Huestis: Astronomical Potpourri in July
Saturday, July 01, 2017
These cloudy/rainy conditions certainly put a dampener on the public open nights at the local observatories. Each year when this happens I often say it can’t get any worse. Then it does!
But once in a while we do get a good clear night. The night of May 16 was perfect. After so many weeks of less than ideal sky conditions forcing closures, Ladd Observatory in Providence opened its dome for public viewing. We were deluged (pun intended) with visitors. They were all treated to fantastic views of Jupiter and his four Galilean moons (until Ganymede disappeared behind the disk of the planet). Ladd Observatory Manager Bob Horton and I estimated 150 folks enjoyed the gorgeous view provided by the 12-inch Brashear refractor telescope that night.
Jupiter will continue to be favorably placed for observation during July. On the first it will form a nice triangle with Virgo’s bright star Spica and a waxing gibbous Moon. By month’s end Jupiter will set just before 11:00pm, so come out to any of the local observatories to take a look at this beautiful planet before it gets too low in the sky to be easily observed.
However, as July begins everyone will be treated to views of the magnificent ringed-planet Saturn. I’m sure Saturn will soon replace Jupiter as the main focus of our open nights. As long as the skies are cloud-free we will be observing Saturn and his absolutely beautiful rings throughout the summer and into mid fall. If the local observatories should encounter cloudy skies for several consecutive weeks, once they reopen be sure to arrive early. For when Saturn is in view crowds descend upon the public open nights.
Currently Saturn’s rings are tilted almost to their maximum angle possible— about 27 degrees— providing a remarkable three-dimensional view of them and the disk of the planet. In astronomer Garrett P. Serviss’ 1901 book, Other Worlds, he wrote, “Many telescopic views in the heavens disappoint the beginner, but that of Saturn does not. Even though the planet may not look as large as he expects to see it from what he has been told of the magnifying power employed, the untrained observer is sure to be greatly impressed by the wonderful rings, suspended around it … No previous inspection of pictures of these rings can rob them of their effect upon the eye and the mind. They are overwhelming in their inimitable singularity, and leave every spectator truly amazed.” I couldn’t agree more.
Contrary to popular belief, the Earth is not at its closest distance to the Sun in July. Our planet is actually at aphelion (farthest from the Sun) on July 3 at about 94,505,901 miles at 4:11pm EDT. It just so happens that the tilt of the Earth’s polar axis has the northern hemisphere tipped toward the Sun at that time, providing more direct sunlight for us. At perihelion (Earth closest to the Sun) back on January 4, the Earth-Sun distance was 91,404,322 miles. The difference, just over three million miles (or 7 percent), has little effect on our planet. However, northern hemisphere summer is warmer than its southern hemisphere counterpart because of the fact that there is much more land mass north of the Earth’s equator to absorb the solar radiation.
Our solar system’s innermost planet Mercury can also be glimpsed this month, providing you have an unobstructed view of the western horizon after sunset. Mercury will be less than ten degrees above that horizon at its highest. Increase your chances of seeing it by looking on July 25 soon after sunset. Mercury will be about seven degrees to the lower right of a waxing crescent Moon, and just one degree (equivalent to two full moon diameters) to the lower left of Regulus, Leo’s brightest star.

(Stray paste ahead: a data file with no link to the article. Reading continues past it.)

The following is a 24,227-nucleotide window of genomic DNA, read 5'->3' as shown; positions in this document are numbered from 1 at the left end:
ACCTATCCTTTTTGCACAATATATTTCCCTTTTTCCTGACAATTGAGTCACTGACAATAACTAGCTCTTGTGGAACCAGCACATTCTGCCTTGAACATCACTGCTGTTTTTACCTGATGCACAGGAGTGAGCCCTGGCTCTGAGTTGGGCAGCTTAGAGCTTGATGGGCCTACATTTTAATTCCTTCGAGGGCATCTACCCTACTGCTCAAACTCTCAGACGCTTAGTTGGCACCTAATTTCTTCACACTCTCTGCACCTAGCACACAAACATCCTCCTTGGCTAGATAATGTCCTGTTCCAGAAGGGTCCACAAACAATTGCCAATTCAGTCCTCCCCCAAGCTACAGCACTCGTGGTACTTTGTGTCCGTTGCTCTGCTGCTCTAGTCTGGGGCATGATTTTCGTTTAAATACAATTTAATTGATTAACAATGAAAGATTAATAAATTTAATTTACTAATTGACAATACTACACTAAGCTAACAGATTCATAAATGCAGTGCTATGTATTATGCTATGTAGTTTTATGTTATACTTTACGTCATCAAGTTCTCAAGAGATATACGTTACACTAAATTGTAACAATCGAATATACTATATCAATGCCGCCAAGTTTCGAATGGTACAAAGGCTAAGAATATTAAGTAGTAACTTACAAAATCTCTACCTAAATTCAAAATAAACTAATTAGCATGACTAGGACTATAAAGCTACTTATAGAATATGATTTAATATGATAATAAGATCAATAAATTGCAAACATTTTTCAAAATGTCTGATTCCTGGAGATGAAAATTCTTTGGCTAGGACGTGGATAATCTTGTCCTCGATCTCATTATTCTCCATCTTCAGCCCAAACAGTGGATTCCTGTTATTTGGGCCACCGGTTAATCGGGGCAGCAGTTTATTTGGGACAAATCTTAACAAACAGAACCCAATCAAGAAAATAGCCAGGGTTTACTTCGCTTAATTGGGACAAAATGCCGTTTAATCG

And finally, the Moon will not affect observation of two late month meteor showers. These overlapping shooting star displays are best observed from the southern hemisphere, but approximately 15-20 Delta Aquarids and Alpha Capricornids can be seen between midnight and dawn from July 28-30 locally. Face south and scan from the horizon to zenith and left to right. Both showers display fairly bright yellow meteors, while the Alpha Capricornids are noted for producing brilliant fireballs. However, you might see more fireflies than meteors, depending upon sky conditions. That scenario can make it all worthwhile.
Though it doesn’t get sufficiently dark to observe the heavens until after 9:15pm or so during July, all of the local observatories will remain open during the summer months. Seagrave Memorial Observatory in North Scituate is open every clear Saturday night. Ladd Observatory in Providence is open every clear Tuesday night. The Margaret M. Jacoby Observatory at the CCRI Knight Campus in Warwick is open every clear Wednesday night. Frosty Drew Observatory in Charlestown is open every clear Friday night. Check the respective websites for open times.
As always, keep your eyes to the skies.
Great American Total Solar Eclipse on August 21, 2017. Countdown: 51 days as of July 1, 2017.
Related Slideshow: 25 Things to Look Forward to in New England This Summer - 2018
Sipping Del's Lemonade on a Hot Day
While you can probably find Del's Lemonade somewhere during any month of the year, drinking it in the winter is just not the same as when it is a hot day in the midst of summer.
As summer approaches, be sure to locate our nearest Del's Lemonade stand.
Waterfire is back for the summer and it's an event and experience that must be had.
Waterfire is Providence's signature event bringing in people from all over New England and the country to see it.
A great night out for families and couples alike.
Visiting Southwick Zoo
Can't wait to get back to the zoo and visit the animals at Southwick Zoo. Be sure to check out the new baby zebra that the zoo just welcomed.
The Zoo is open 10 a.m. to 5 p.m.
Taking a Cruise on Lake Winnipesaukee aboard the M/S Mount Washington